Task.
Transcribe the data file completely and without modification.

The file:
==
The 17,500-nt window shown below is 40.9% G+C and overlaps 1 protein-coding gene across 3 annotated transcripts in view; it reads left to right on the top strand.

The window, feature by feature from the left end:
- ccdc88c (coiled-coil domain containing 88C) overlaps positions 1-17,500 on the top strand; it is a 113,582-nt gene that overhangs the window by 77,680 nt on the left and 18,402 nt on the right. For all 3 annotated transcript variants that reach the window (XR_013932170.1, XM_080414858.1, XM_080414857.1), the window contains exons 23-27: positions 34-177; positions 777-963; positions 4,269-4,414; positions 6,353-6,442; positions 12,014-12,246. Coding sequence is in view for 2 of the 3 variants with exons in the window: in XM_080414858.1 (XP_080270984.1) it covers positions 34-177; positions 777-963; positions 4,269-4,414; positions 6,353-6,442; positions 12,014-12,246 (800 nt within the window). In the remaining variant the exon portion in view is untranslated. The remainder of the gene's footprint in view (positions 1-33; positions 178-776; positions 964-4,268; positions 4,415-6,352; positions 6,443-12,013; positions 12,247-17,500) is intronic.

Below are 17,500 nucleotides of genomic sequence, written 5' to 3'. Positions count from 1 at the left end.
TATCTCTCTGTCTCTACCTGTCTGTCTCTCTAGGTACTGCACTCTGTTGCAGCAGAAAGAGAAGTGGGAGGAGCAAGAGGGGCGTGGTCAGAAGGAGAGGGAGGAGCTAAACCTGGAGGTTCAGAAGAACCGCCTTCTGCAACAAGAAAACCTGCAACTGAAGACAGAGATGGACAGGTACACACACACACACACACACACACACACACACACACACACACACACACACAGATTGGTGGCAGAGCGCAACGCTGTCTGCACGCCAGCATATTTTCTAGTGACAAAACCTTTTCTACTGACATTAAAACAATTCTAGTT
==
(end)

The 17,500-nt window shown below is 40.9% G+C and overlaps 1 protein-coding gene across 3 annotated transcripts in view; it reads left to right on the top strand.

The window, feature by feature from the left end:
- ccdc88c (coiled-coil domain containing 88C) overlaps positions 1-17,500 on the top strand; it is a 113,582-nt gene that overhangs the window by 77,680 nt on the left and 18,402 nt on the right. For all 3 annotated transcript variants that reach the window (XR_013932170.1, XM_080414858.1, XM_080414857.1), the window contains exons 23-27: positions 34-177; positions 777-963; positions 4,269-4,414; positions 6,353-6,442; positions 12,014-12,246. Coding sequence is in view for 2 of the 3 variants with exons in the window: in XM_080414858.1 (XP_080270984.1) it covers positions 34-177; positions 777-963; positions 4,269-4,414; positions 6,353-6,442; positions 12,014-12,246 (800 nt within the window). In the remaining variant the exon portion in view is untranslated. The remainder of the gene's footprint in view (positions 1-33; positions 178-776; positions 964-4,268; positions 4,415-6,352; positions 6,443-12,013; positions 12,247-17,500) is intronic.

Below are 17,500 nucleotides of genomic sequence, written 5' to 3'. Positions count from 1 at the left end.
TATCTCTCTGTCTCTACCTGTCTGTCTCTCTAGGTACTGCACTCTGTTGCAGCAGAAAGAGAAGTGGGAGGAGCAAGAGGGGCGTGGTCAGAAGGAGAGGGAGGAGCTAAACCTGGAGGTTCAGAAGAACCGCCTTCTGCAACAAGAAAACCTGCAACTGAAGACAGAGATGGACAGGTACACACACACACACACACACACACACACACACACACACACACACACACACAGATTGGTGGCAGAGCGCAACGCTGTCTGCACGCCAGCATATTTTCTAGTGACAAAACCTTTTCTACTGACATTAAAACAATTCTAGTT